When she couldn’t ‘trust’, she knew very well how to, what we call in my country, ‘turn her hand and make fashion’. She could make food it seemed from any bits and pieces she found.
She was also a kind woman who would give even out of her small means to those worse than us, and in those days, in my eyes, we were the poorest. But nobody came to her door and said they were hungry and did not get a portion of our dinner, much to our annoyance, I recall. As I got older, I learnt to admire and respect her selflessness.
True to what she always told us when we complained about her giving away our food or going to bathe or clean up an old person’s messy home: ‘Nuh mind, God will bless me. God will provide.’ He always seemed to do so. As she gave; so did she also receive.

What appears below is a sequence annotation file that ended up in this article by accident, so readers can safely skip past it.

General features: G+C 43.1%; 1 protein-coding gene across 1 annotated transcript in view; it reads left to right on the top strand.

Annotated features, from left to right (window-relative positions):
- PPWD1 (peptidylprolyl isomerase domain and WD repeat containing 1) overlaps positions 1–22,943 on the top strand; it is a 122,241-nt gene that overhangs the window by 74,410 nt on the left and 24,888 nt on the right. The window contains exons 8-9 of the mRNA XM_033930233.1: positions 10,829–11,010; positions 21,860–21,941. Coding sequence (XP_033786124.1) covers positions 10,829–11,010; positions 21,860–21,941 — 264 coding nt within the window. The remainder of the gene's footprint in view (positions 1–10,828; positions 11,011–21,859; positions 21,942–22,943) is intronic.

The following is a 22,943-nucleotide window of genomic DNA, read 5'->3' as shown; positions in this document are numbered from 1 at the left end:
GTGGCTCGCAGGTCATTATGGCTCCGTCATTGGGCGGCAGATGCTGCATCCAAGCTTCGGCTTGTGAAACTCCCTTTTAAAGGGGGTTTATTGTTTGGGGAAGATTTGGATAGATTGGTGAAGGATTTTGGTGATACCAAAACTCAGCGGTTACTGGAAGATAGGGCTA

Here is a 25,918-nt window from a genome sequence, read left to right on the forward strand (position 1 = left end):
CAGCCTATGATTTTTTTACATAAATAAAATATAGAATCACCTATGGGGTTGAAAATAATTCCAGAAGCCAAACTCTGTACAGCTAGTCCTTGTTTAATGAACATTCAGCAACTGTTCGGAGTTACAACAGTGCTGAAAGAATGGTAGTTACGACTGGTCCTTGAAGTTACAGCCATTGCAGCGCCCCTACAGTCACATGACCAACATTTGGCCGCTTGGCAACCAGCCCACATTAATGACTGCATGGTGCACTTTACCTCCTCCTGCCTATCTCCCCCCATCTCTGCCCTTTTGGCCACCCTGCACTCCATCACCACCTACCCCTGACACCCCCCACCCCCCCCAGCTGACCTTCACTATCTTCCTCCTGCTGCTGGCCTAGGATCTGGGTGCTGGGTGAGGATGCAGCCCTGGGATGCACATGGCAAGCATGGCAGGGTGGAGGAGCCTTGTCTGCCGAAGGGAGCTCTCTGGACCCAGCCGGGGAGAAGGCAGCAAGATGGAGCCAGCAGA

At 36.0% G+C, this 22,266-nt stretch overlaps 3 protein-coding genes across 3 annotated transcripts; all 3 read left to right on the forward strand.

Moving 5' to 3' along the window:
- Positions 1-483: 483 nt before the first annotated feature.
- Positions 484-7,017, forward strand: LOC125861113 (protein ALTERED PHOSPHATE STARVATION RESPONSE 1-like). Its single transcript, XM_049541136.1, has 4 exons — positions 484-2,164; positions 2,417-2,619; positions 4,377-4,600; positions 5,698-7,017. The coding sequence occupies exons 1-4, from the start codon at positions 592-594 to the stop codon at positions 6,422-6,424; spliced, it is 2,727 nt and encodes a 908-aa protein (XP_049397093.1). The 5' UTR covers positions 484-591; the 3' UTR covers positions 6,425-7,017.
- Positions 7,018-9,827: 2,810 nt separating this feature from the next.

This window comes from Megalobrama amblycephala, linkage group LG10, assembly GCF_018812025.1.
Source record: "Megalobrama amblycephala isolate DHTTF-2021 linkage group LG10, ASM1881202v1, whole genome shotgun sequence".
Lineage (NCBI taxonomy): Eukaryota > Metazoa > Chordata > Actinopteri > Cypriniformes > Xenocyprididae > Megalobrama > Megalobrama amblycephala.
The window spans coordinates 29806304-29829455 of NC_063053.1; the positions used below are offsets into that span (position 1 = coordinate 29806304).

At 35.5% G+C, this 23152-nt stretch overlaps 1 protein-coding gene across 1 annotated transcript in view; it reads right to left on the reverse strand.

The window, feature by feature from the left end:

People in the district referred to her as the woman with the nuff pickney (plenty children).
We lived in the countryside, which I realise now was a blessing. For she could always get a hand of banana or plantain or a breadfruit or ground provisions from persons who farmed their properties, often people she had been kind to. She never went ‘walking’ and didn’t come back with food for us. Sometimes it was a bag full of stuff. And always she was thanking God and blessing the person who had listened to her tale of distress and given to her whether a parcel of yam or a bag of groceries, enough to keep hunger at bay for a few days. And we had a variety of fruits when they came into season, like avocado pear, mangoes and ackee, which is one part of Jamaica’s national dish. I could eat ackee with anything, even today.Back then we had it plenty once it was in season: ackee and white rice, ackee with dumplings, ackee with bread. God blessed the ackee trees in our yard; they didn’t get much rest the minute they bloomed. We would even stand under the ackee tree and grin at the closed ackee pods so they would open; an old wives tale, but it seemed to work. They opened for us.